It's another hot day on the boardwalk. The long line of customers who are waiting for iced cappuccinos, many in shorts and sunglasses, runs out the café door and around the corner, a stone's throw from the outdoor hockey rink and volleyball courts. The merchants who hawk everything from iPods to silk-screened T-shirts are doing brisk business. So is T.G.I. Friday's, the restaurant whose familiar red-and-white sign flanks the stage where rock concerts are occasionally held. "Feels like I'm back in Jersey," says a young man, taking in the scene. "Right back home on the Jersey shore."
Far from it more than 6,800 miles, in fact. Back in New Jersey, he would be arrested for strolling in public with a semiautomatic rifle slung over his shoulder. But this is the Kandahar air base, an alternate universe that is, some say, more and more out of touch with the violence at its walls. You see, the air base is also the gateway to southern Afghanistan's fiercest combat zone, one that keeps getting bigger and deadlier.
After the Taliban's ouster, the air base was upgraded to support 8,000 people; in the past two years, it has swollen to more than three times that size, with still more soldiers and contractors in-bound ever since President Obama ordered up a troop surge to change the tide in the nearly nine-year-old war. Meanwhile, in nearby Kandahar City, suicide bombers and assassins on motorbikes continue to impose their reign of terrorism on civilians.
Surreal as the contrast is, having what amounts to a small Western city in the Taliban heartland involves logistics that are sobering. Every month, more than 3 million pounds of food and 30 million gallons of water are consumed by base personnel. To keep people fed and thousands of electrical generators running around the clock, a parade of truck convoys ply four overland supply lines that frequently come under attack. The rest is handled by the airstrip, which sees an average of 5,000-plus military and commercial takeoffs and landings a week, making it perhaps the busiest military base in the world today. "We're really maxed out here," says British Air Commodore Gordon Moulds, head of the NATO organization that manages the base from a crumbling former air terminal where the Taliban made its last stand in late 2001.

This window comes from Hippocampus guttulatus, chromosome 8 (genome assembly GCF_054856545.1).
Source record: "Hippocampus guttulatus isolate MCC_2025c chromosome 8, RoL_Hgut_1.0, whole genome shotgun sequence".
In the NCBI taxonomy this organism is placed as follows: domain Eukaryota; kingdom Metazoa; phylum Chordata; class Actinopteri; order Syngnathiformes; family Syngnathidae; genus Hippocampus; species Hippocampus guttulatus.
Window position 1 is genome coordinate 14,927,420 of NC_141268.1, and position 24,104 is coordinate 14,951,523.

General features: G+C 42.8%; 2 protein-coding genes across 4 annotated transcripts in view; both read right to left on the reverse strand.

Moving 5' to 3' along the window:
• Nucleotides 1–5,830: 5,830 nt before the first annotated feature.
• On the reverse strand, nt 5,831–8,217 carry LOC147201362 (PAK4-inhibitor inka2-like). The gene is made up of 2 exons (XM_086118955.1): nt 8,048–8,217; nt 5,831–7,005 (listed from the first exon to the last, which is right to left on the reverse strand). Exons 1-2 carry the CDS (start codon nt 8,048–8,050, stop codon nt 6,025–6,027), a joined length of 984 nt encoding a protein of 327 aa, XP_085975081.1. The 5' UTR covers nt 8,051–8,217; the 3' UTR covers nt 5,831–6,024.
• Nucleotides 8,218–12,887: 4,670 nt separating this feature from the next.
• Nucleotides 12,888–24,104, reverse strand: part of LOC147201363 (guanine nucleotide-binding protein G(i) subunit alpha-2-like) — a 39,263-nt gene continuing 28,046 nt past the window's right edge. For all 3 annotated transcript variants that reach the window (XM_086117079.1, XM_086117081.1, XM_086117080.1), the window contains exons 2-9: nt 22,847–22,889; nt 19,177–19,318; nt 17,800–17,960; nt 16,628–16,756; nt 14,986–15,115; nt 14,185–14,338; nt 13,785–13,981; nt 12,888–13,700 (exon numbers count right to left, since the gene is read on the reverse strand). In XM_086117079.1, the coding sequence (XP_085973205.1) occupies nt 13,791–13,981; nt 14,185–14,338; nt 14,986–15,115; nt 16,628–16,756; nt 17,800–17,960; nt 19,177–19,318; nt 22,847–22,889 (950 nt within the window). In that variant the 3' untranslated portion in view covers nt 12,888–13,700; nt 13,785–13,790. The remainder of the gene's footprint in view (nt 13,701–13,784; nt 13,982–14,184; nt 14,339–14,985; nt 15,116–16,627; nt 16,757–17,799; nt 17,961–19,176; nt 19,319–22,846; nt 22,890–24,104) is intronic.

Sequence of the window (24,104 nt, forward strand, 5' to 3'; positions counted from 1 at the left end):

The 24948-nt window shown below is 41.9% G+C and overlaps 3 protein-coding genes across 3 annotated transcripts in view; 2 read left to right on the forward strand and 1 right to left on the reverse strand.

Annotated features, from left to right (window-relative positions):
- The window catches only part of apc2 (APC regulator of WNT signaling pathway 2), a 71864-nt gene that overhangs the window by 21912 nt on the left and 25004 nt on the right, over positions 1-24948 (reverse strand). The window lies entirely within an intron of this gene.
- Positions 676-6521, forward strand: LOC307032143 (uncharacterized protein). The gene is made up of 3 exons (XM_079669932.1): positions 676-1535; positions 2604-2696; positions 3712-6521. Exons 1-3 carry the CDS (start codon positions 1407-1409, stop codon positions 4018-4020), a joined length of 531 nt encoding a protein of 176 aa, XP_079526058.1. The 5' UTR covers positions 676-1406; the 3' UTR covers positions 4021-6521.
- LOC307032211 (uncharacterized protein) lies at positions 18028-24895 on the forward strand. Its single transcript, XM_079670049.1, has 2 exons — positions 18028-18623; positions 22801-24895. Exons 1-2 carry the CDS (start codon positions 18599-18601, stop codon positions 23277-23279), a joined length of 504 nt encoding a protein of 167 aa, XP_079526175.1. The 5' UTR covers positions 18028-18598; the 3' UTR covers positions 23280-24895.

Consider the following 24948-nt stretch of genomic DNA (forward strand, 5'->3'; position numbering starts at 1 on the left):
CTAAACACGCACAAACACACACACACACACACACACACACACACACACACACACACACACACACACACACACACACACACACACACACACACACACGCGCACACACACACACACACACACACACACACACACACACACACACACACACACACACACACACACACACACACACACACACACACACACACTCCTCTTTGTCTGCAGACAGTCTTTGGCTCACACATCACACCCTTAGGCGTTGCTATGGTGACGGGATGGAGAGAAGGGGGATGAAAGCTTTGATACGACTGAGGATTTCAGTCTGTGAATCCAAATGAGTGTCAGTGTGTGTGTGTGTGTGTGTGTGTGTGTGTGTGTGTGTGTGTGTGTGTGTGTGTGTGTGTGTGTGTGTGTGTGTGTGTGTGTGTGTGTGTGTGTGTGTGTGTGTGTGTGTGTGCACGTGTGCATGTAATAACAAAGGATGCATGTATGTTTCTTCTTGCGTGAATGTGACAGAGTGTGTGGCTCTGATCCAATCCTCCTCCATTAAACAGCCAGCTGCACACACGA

Perhaps nowhere is that strain more obvious than waste management. First-time visitors can't help but notice the rotten-egg-like stench that tinges the desert air. A half mile away from the boardwalk lies the culprit: the so-called poo pond, where everyone's waste is disposed. Originally dug out to accommodate 10,000 people, it is like much of the infrastructure on the base overworked. To help clear the air, a second pond will likely be completed by the fall. It is part of a new extension that planners say is designed to free up extra space for vehicle parking, a second electrical plant and housing barracks as thousands more troops join the fight.
Of course, such sprawl means there's more to look after. The security perimeter of NATO's largest base is already some 10 miles long and counting, ringed by a buffer zone that is regularly patrolled. But that safeguard still hasn't prevented militants from launching rocket, mortar and even ground attacks, as they have against other major bases across the country in recent weeks. Although no one has been killed on the Kandahar air base this year, insurgents occasionally burst the bubble. A coordinated May 22 nighttime assault wounded four people, bringing the total number of injured in the past six months to at least 30, according to squadron leader Simon Openshaw, deputy chief of base security. Nevertheless, for many of the troops and support staff who live on site, the fighter jets that streak overhead are their closest glimpse of the war.
This detachment from the grim reality on the ground has troubled some officers. Last year, General Stanley McChrystal, then commander of international forces in Afghanistan, ordered an investigation into whether nonessential supplies were a morale boost or stalling the flow of supplies to troops downrange. This past spring, he forced several American fast-food chains to shut down, a move that disappointed plenty of soldiers who were hungry for a taste of home. "You just come back craving that American hamburger," says Army Lieutenant Hassan Kagoni, who visits the Kandahar air base about once a month from a frontline base in western Afghanistan's Herat province. Since the general's crackdown, he adds, "some people here are going through withdrawal." Predictably, the anonymous graffiti scrawled inside one of the boardwalk's portable toilets is less measured: "I want my Whopper. McChrystal sucks."
While the Burger King, Pizza Hut and Thai massage parlor are now gone, so too is McChrystal, whose spartan authority did not apply to non-American-owned businesses. Now an Afghan-owned Kentucky Fried Chicken franchise is about to open on the boardwalk, and a Nathan's hot dog stand, of Coney Island fame, is said to be on the way. Construction is also due to start soon on an artificial-turf soccer field and running track, amenities that Commodore Moulds says foster a sense of community among the base's multinational personnel. The upgrade should be complete later this year, when a major military offensive around Kandahar is expected to be in full gear. Should Taliban attacks on the base increase, caffeine die-hards need not worry: a sign posted outside Tim Horton's, the wildly popular Canadian coffee and doughnut chain, reminds patrons that it will reopen "approx[imately] 15 minutes after the all clear."
This story was reported with a grant from the Pulitzer Center on Crisis Reporting.